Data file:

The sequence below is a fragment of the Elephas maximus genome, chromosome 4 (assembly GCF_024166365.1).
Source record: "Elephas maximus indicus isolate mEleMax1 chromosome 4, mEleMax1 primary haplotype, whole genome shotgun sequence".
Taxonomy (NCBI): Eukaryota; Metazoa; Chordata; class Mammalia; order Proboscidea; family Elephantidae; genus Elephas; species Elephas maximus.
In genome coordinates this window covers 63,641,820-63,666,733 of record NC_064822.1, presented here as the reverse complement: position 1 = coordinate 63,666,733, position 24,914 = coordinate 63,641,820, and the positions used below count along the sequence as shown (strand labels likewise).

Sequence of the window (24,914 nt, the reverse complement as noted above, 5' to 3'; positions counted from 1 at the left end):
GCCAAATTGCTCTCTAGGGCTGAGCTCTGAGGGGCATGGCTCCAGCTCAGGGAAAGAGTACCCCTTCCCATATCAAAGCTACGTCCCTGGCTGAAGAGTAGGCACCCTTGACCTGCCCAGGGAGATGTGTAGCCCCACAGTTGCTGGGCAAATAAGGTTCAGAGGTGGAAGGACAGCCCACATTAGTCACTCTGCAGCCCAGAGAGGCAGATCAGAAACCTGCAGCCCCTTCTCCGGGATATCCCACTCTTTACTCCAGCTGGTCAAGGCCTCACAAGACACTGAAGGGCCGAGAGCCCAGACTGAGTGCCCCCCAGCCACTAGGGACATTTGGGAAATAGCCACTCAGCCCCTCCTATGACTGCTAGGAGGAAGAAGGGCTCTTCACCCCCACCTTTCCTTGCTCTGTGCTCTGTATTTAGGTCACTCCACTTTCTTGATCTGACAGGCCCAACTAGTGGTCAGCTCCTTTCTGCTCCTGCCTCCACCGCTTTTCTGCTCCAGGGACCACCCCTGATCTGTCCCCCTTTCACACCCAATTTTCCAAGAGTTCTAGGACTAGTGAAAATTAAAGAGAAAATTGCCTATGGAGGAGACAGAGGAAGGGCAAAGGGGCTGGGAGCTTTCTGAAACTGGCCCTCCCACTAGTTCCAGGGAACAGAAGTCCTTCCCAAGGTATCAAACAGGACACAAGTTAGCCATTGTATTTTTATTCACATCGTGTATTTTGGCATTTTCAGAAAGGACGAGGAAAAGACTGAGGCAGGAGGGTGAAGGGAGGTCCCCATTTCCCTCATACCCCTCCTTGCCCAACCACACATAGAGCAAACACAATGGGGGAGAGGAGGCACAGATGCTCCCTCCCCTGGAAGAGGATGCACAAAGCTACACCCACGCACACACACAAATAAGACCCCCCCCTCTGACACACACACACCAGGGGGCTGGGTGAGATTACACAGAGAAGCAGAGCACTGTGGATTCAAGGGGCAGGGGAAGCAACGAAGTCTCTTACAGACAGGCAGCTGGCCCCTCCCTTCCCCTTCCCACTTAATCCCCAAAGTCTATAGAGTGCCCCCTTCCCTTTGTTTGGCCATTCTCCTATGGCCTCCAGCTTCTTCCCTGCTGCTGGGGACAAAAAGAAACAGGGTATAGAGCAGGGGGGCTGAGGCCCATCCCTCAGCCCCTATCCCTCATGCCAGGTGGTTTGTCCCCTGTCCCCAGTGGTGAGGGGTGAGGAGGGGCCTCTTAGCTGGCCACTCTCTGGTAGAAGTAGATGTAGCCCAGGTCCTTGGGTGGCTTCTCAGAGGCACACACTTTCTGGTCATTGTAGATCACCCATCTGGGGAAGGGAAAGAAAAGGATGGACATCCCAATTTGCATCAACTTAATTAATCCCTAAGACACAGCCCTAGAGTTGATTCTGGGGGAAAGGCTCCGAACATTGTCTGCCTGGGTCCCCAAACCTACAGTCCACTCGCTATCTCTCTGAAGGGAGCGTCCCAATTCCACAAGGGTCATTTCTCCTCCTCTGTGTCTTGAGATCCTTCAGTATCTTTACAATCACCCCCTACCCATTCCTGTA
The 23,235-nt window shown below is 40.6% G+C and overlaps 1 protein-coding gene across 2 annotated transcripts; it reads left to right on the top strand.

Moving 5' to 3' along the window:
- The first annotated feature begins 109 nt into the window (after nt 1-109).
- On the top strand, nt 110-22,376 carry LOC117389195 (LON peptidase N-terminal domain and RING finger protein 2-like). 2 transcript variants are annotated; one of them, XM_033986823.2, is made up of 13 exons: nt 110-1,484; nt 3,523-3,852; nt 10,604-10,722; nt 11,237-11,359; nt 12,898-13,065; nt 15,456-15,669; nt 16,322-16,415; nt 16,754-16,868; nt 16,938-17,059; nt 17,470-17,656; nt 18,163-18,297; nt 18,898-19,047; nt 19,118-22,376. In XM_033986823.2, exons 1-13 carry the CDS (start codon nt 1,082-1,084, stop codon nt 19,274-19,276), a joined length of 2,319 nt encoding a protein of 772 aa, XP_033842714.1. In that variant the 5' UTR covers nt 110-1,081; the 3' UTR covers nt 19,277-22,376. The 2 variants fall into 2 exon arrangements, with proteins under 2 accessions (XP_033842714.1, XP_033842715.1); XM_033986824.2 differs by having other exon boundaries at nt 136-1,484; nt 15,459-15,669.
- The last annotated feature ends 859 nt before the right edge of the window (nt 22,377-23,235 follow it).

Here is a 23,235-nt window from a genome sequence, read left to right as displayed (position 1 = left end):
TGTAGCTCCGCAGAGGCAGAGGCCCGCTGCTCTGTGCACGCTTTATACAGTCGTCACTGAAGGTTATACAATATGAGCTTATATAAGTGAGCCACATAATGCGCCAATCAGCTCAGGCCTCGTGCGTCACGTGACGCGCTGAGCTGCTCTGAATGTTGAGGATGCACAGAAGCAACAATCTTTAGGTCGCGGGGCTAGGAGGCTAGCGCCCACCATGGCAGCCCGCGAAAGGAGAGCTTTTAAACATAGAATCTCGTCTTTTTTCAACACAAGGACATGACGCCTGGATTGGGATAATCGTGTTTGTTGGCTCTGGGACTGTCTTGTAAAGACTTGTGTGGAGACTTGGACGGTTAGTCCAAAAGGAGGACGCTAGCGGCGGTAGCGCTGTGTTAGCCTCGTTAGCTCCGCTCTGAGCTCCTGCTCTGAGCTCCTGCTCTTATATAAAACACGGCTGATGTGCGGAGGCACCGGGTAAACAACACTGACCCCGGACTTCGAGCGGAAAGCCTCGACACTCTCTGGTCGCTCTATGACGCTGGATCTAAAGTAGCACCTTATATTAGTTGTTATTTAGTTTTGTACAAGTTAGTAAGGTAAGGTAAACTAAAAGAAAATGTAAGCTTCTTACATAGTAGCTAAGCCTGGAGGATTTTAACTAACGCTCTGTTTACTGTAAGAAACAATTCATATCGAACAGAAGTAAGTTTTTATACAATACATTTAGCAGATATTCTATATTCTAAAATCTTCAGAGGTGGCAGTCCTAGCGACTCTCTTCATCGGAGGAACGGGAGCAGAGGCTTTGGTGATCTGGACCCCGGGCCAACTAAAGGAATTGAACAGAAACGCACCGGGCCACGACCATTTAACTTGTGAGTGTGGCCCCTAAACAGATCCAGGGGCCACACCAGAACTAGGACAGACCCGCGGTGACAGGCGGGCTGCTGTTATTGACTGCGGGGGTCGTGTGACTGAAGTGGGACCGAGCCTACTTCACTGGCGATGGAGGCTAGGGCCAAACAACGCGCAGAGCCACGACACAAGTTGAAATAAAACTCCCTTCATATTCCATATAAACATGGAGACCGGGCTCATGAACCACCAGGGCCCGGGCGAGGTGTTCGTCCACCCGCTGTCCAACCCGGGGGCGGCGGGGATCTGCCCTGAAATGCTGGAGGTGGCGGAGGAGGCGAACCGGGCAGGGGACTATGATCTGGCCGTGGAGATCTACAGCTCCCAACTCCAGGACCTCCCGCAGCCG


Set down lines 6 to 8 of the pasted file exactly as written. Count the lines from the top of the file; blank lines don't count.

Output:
GCCAAATTGCTCTCTAGGGCTGAGCTCTGAGGGGCATGGCTCCAGCTCAGGGAAAGAGTACCCCTTCCCATATCAAAGCTACGTCCCTGGCTGAAGAGTAGGCACCCTTGACCTGCCCAGGGAGATGTGTAGCCCCACAGTTGCTGGGCAAATAAGGTTCAGAGGTGGAAGGACAGCCCACATTAGTCACTCTGCAGCCCAGAGAGGCAGATCAGAAACCTGCAGCCCCTTCTCCGGGATATCCCACTCTTTACTCCAGCTGGTCAAGGCCTCACAAGACACTGAAGGGCCGAGAGCCCAGACTGAGTGCCCCCCAGCCACTAGGGACATTTGGGAAATAGCCACTCAGCCCCTCCTATGACTGCTAGGAGGAAGAAGGGCTCTTCACCCCCACCTTTCCTTGCTCTGTGCTCTGTATTTAGGTCACTCCACTTTCTTGATCTGACAGGCCCAACTAGTGGTCAGCTCCTTTCTGCTCCTGCCTCCACCGCTTTTCTGCTCCAGGGACCACCCCTGATCTGTCCCCCTTTCACACCCAATTTTCCAAGAGTTCTAGGACTAGTGAAAATTAAAGAGAAAATTGCCTATGGAGGAGACAGAGGAAGGGCAAAGGGGCTGGGAGCTTTCTGAAACTGGCCCTCCCACTAGTTCCAGGGAACAGAAGTCCTTCCCAAGGTATCAAACAGGACACAAGTTAGCCATTGTATTTTTATTCACATCGTGTATTTTGGCATTTTCAGAAAGGACGAGGAAAAGACTGAGGCAGGAGGGTGAAGGGAGGTCCCCATTTCCCTCATACCCCTCCTTGCCCAACCACACATAGAGCAAACACAATGGGGGAGAGGAGGCACAGATGCTCCCTCCCCTGGAAGAGGATGCACAAAGCTACACCCACGCACACACACAAATAAGACCCCCCCCTCTGACACACACACACCAGGGGGCTGGGTGAGATTACACAGAGAAGCAGAGCACTGTGGATTCAAGGGGCAGGGGAAGCAACGAAGTCTCTTACAGACAGGCAGCTGGCCCCTCCCTTCCCCTTCCCACTTAATCCCCAAAGTCTATAGAGTGCCCCCTTCCCTTTGTTTGGCCATTCTCCTATGGCCTCCAGCTTCTTCCCTGCTGCTGGGGACAAAAAGAAACAGGGTATAGAGCAGGGGGGCTGAGGCCCATCCCTCAGCCCCTATCCCTCATGCCAGGTGGTTTGTCCCCTGTCCCCAGTGGTGAGGGGTGAGGAGGGGCCTCTTAGCTGGCCACTCTCTGGTAGAAGTAGATGTAGCCCAGGTCCTTGGGTGGCTTCTCAGAGGCACACACTTTCTGGTCATTGTAGATCACCCATCTGGGGAAGGGAAAGAAAAGGATGGACATCCCAATTTGCATCAACTTAATTAATCCCTAAGACACAGCCCTAGAGTTGATTCTGGGGGAAAGGCTCCGAACATTGTCTGCCTGGGTCCCCAAACCTACAGTCCACTCGCTATCTCTCTGAAGGGAGCGTCCCAATTCCACAAGGGTCATTTCTCCTCCTCTGTGTCTTGAGATCCTTCAGTATCTTTACAATCACCCCCTACCCATTCCTGTA
The 23,235-nt window shown below is 40.6% G+C and overlaps 1 protein-coding gene across 2 annotated transcripts; it reads left to right on the top strand.

Moving 5' to 3' along the window: